The “way of beauty” is pursued within, as well. The Bible’s printed pages are punctuated with 41 high-definition works of art. Each is accompanied by text linking the artwork to the Gospels and directing the reader to those elements of light, line, form and symbol by which Giotto, Caravaggio, Van Gogh and others draw us into sacred mysteries.
Moving on to the text, readers find just about a 1:1 ratio of Scripture (New Revised Standard Version-Catholic Edition) to commentary. And the latter is not the usual tiny-font/lower-page/footnote-style material that, as already mentioned, we find in most Bibles. Instead, it’s in full-size text, appearing in essay form above, below or on the facing page beside the scriptural text. Different fonts are used for Scripture and for commentary, and the commentary is shaded or placed in double columns, making it easy enough to distinguish from the single-column, white-background Scripture.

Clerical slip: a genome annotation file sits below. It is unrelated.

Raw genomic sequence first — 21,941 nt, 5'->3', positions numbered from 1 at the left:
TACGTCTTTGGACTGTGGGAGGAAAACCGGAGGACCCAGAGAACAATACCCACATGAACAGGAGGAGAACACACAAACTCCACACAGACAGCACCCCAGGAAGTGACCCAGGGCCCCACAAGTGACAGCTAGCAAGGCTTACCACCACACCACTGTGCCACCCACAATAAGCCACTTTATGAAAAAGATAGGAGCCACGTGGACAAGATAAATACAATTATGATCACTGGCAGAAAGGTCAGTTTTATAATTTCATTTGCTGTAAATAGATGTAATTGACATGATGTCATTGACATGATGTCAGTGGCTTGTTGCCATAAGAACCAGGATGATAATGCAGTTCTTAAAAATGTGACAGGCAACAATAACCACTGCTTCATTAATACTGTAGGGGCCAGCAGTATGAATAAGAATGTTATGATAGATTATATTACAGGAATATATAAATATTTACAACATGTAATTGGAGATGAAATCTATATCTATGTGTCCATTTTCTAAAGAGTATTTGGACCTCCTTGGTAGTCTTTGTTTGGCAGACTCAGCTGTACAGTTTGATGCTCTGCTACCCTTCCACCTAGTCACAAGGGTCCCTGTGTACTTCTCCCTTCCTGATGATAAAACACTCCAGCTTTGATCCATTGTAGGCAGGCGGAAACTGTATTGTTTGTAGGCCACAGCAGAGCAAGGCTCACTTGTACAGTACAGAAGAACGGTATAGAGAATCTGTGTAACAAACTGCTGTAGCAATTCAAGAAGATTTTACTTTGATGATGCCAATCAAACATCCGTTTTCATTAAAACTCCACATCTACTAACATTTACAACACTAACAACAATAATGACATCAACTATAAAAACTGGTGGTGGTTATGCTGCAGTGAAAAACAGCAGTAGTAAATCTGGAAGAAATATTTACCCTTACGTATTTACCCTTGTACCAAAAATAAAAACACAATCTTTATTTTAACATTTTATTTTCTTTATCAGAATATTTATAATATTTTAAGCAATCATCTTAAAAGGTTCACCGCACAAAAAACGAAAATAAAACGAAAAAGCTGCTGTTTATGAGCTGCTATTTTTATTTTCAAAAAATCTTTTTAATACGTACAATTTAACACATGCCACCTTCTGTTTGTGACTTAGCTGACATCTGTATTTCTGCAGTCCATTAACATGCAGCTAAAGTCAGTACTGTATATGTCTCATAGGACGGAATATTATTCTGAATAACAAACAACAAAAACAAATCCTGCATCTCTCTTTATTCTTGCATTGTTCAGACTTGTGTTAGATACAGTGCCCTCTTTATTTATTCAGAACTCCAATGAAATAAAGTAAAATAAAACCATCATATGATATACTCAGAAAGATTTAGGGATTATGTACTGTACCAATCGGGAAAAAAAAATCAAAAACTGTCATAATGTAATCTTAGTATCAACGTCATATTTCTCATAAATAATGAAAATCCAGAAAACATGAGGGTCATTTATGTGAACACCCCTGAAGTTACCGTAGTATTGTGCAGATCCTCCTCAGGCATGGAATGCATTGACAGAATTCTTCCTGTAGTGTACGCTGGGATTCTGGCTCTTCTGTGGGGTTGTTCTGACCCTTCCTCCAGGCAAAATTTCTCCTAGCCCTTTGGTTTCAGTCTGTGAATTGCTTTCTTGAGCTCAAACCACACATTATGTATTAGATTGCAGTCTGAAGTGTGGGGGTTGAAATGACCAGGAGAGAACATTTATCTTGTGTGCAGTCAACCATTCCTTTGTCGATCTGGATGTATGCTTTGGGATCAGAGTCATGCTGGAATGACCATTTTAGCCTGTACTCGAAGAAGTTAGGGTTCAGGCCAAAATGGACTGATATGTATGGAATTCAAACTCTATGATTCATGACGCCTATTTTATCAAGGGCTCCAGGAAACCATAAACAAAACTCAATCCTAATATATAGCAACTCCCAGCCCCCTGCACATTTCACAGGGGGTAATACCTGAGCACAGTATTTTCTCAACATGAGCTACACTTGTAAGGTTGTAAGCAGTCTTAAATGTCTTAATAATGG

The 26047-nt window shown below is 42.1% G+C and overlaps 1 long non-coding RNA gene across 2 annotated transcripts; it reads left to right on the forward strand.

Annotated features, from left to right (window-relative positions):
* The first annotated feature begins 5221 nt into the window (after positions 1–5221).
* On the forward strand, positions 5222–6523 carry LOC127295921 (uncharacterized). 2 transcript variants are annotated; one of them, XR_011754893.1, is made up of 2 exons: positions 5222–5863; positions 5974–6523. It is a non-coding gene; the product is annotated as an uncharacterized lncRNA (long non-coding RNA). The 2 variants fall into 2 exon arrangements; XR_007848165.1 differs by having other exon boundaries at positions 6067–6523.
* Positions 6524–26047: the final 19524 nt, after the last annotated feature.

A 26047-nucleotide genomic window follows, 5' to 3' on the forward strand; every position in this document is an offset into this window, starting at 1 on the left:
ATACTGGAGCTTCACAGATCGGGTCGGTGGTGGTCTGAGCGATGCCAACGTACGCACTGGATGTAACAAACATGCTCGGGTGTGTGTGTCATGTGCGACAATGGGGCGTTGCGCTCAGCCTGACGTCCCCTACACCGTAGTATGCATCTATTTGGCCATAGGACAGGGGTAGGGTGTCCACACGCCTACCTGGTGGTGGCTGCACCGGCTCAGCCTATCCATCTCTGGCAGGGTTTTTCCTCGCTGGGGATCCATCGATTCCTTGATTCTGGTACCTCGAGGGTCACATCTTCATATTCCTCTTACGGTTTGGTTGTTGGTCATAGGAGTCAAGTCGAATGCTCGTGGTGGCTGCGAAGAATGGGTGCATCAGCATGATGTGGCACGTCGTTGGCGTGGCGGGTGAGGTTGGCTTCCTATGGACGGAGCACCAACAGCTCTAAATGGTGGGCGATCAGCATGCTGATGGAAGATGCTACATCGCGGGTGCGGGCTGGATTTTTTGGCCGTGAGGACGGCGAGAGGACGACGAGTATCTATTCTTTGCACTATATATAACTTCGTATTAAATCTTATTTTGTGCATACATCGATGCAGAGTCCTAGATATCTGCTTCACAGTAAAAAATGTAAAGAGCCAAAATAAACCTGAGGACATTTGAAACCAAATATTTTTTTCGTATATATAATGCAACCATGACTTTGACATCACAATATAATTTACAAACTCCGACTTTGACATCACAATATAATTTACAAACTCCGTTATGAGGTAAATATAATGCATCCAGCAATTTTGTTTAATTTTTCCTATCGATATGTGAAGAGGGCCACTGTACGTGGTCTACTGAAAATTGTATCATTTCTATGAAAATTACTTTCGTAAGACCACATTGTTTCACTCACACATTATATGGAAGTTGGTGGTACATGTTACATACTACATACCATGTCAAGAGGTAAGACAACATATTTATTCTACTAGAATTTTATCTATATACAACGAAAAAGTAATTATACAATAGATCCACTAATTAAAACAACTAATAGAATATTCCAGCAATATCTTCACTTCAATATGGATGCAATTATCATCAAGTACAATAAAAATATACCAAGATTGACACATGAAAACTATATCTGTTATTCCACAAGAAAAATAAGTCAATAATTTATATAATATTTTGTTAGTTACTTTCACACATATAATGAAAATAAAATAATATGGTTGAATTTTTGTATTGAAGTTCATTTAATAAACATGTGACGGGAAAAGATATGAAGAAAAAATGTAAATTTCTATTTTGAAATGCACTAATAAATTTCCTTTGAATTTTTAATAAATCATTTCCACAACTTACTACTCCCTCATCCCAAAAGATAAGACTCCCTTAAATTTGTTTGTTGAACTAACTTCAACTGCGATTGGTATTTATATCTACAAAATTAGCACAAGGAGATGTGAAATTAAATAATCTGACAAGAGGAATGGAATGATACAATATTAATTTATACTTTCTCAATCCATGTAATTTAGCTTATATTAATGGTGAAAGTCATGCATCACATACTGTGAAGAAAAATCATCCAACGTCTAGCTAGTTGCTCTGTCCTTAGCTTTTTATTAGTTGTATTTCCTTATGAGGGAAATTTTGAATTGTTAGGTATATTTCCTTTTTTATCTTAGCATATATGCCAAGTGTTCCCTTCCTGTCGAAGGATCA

Now, about that commentary. Much of it is excerpts from Bishop Barron’s podcast sermons on the Sunday Gospels. The rest of it is a cornucopia of Church Fathers, doctors, saints and modern Catholic authors: St. Augustine, St. Thomas Aquinas, St. John Henry Newman, St. Thérèse of Lisieux, G.K. Chesterton, Fulton Sheen, Flannery O’Connor and Joseph Ratzinger (Benedict XVI). All of these quotations and essays elucidate Gospel passages from such a variety of angles that it’s a challenge (at first) to figure out whether there is any common thread that explains why these selections were chosen. After all, some of them are exegetical, others theological, others more devotional, and still others are literary.
For example, the text of Matthew, Chapter 1 is interspersed with a Bishop Barron sermonette explaining what possible relevance the genealogy of Jesus has for modern readers, followed by St. John Chrysostom’s answer to why Jesus wasn’t named Emmanuel as per Isaiah’s prophecy (quoted in Matthew 1:23), and then an excerpt from Chesterton’s The Everlasting Man on “God, the Cave-Man.” A few pages later, St. Thomas Aquinas explains the significance of each of the Magi’s gifts.